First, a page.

Just because we can doesn’t mean we should…
Article Updated 3/9/23 11:05AM
Key links: Make Public Comment Online or attend the Public Forums at the Library
Karns Meadow is a 41-acre parcel of largely undeveloped land lying between West Jackson (a mixed-use area), downtown Jackson (a commercial area) and South Jackson (residential areas and at the foot of the Snow King ridge). The Karns family sold the property to the Town of Jackson in eight separate parcels between 2003 and 2009, and partnered with the Jackson Hole Land Trust on conservation easements that define the conservation values and permitted uses for each parcel. The purchase agreement and easements allow for a number of physical improvements including a pathway around the perimeter of the meadow, a natural surface equestrian trail, a fishing access platform, parking area, bathroom facilities and picnic shelters for park users, trail lighting, park/pathway signage, a public bus stop, a public parking lot and/or parking garage, as well as the development of three residential housing lots (the attached Map 1 is a 2011 exhibit that shows the Karns Meadow area, vegetative cover type, and various pathway alignment alternatives, including the alignment initially identified in the easements (town of Jackson Town Council Agenda Documentation, Feb. 5th, 2018).
To guide any future use and/or development of the meadow, the Town of Jackson and the Jackson Hole Land Trust commissioned an Environmental Assessment (EA) of Karns meadow that was completed in 2019 by Jackson-based EcoConect consultants. The analysis argues for a careful and deliberate approach to managing the meadow, stating that the “gains to our community may be outweighed by the impacts to wildlife habitat.” Now that the EA is complete, the Town of Jackson is determining how to move forward.
The Town decided on Oct. 17th, 2022, to only consider four allowed uses when they open this topic for public comment in early March. The four uses they will consider first at Karns include:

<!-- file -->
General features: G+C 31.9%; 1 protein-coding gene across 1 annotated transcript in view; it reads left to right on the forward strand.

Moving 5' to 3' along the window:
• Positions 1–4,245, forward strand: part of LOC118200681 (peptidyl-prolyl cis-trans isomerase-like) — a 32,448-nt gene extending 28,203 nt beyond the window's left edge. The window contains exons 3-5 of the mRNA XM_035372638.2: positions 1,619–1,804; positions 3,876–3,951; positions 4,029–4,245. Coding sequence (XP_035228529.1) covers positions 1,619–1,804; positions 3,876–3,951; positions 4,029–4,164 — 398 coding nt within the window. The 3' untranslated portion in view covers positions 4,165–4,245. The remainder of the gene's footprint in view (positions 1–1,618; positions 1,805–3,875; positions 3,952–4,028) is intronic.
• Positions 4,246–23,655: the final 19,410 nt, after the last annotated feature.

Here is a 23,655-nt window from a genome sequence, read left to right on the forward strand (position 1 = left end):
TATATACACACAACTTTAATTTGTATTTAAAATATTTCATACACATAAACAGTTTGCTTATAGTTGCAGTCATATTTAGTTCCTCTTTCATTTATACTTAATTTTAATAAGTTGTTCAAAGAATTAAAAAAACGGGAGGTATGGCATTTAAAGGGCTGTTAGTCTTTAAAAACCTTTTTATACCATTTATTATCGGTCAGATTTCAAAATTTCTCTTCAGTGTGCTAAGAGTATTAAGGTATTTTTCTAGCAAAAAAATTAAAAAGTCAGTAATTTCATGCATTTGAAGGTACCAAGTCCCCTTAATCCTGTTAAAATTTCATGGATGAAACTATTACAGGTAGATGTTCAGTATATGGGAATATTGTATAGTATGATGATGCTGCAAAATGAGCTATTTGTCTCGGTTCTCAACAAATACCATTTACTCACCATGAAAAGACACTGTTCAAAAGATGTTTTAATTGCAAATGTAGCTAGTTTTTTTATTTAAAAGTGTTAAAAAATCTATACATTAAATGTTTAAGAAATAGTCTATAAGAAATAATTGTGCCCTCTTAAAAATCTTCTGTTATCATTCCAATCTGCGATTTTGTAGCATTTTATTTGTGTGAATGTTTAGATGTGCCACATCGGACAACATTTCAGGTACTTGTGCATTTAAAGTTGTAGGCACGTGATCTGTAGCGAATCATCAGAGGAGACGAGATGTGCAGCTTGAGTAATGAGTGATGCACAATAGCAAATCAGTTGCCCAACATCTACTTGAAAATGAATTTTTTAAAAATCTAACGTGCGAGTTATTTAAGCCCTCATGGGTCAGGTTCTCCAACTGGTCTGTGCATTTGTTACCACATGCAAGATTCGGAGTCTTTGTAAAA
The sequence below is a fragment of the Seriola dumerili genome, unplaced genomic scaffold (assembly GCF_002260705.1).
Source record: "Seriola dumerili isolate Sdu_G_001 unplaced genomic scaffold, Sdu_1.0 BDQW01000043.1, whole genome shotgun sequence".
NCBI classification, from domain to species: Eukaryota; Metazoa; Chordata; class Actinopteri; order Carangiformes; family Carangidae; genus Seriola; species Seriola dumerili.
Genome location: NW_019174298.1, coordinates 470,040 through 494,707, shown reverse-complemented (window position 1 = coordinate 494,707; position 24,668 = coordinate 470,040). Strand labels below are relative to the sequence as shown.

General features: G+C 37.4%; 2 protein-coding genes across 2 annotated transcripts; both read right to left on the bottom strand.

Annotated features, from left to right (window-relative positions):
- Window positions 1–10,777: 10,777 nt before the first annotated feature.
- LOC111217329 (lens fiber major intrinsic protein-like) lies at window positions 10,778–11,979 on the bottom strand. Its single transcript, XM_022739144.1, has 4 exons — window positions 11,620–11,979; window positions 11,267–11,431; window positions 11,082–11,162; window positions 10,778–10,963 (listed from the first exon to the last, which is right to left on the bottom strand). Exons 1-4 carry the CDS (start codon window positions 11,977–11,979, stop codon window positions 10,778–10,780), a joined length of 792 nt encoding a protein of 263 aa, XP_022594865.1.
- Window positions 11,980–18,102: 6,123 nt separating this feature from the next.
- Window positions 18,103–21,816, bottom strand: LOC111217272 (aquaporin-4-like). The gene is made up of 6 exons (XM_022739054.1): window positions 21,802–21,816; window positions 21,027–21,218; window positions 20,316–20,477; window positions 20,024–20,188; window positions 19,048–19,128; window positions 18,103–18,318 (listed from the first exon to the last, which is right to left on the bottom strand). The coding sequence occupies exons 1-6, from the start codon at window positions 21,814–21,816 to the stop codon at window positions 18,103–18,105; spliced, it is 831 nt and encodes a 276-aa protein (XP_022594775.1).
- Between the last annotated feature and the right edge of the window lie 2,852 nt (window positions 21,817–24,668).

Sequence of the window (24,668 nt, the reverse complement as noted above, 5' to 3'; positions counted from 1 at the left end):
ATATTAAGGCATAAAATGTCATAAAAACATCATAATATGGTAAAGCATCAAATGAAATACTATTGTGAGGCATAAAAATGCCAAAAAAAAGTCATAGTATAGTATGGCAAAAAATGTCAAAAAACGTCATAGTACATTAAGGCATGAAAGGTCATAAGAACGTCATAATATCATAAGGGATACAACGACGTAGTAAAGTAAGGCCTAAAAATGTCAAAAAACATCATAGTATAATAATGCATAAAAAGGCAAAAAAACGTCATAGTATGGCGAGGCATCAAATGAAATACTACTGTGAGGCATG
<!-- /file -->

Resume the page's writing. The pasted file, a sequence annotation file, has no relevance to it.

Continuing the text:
- Parking area
- Picnic Structure
- Public Bathroom
The location and specific design of these elements have been drafted, but not finalized. The other allowable uses will still exist for these parcels but will not be considered by the Town in the initial park plan to be discussed in early March, 2023. The Alliance will be advocating for minimal development that considers and minimizes spatial and temporal impacts to wildlife and habitat.
The value of Karns for wildlife:
Karns meadow is known to be a wildlife hotspot – containing the valuable and sensitive watercourse for Flat Creek as it travels under the Broadway bridge and meanders through the 41-acre meadow containing native willows, grasses, forbs, cottonwoods, and shrubs. Not surprisingly, Karns meadows acts as a high-quality habitat refuge right in the middle of Town. In fact, as the original Natural Resource Inventory document states, “the property’s location is within the only reach of Flat Creek remaining in the Town of Jackson that is natural on both banks and surrounding environs… The manner in which the Property is conserved will, to a degree, determine the function and health of the entire Flat Creek drainage” (Segerstrom and Dittmar, 2003). Clearly, this is a special place right in the middle of town. Below is a summary of the habitat and wildlife value of Karns Meadow:
Mule deer make extensive use of this area in the winter and for seasonal migrations, in conjunction with the south-facing hillside of East Gros Ventre Butte to the north (Riginos et al., 2013, Figure 2). A study of mule deer movements and habitat use in 2010-2012 showed the immense value of Karns meadow and south facing slopes on East Gros Ventre Butte. Karns meadow is in the heart of mule deer winter range in Jackson and is used daily by mule deer in the winter.
Figure 2: Winter home range for mule deer adjacent to the town of Jackson, Wyoming (delineated from gps collared mule deer 2010-2012, Riginos et al. 2013). Black circle indicates approximate location of Karns Meadow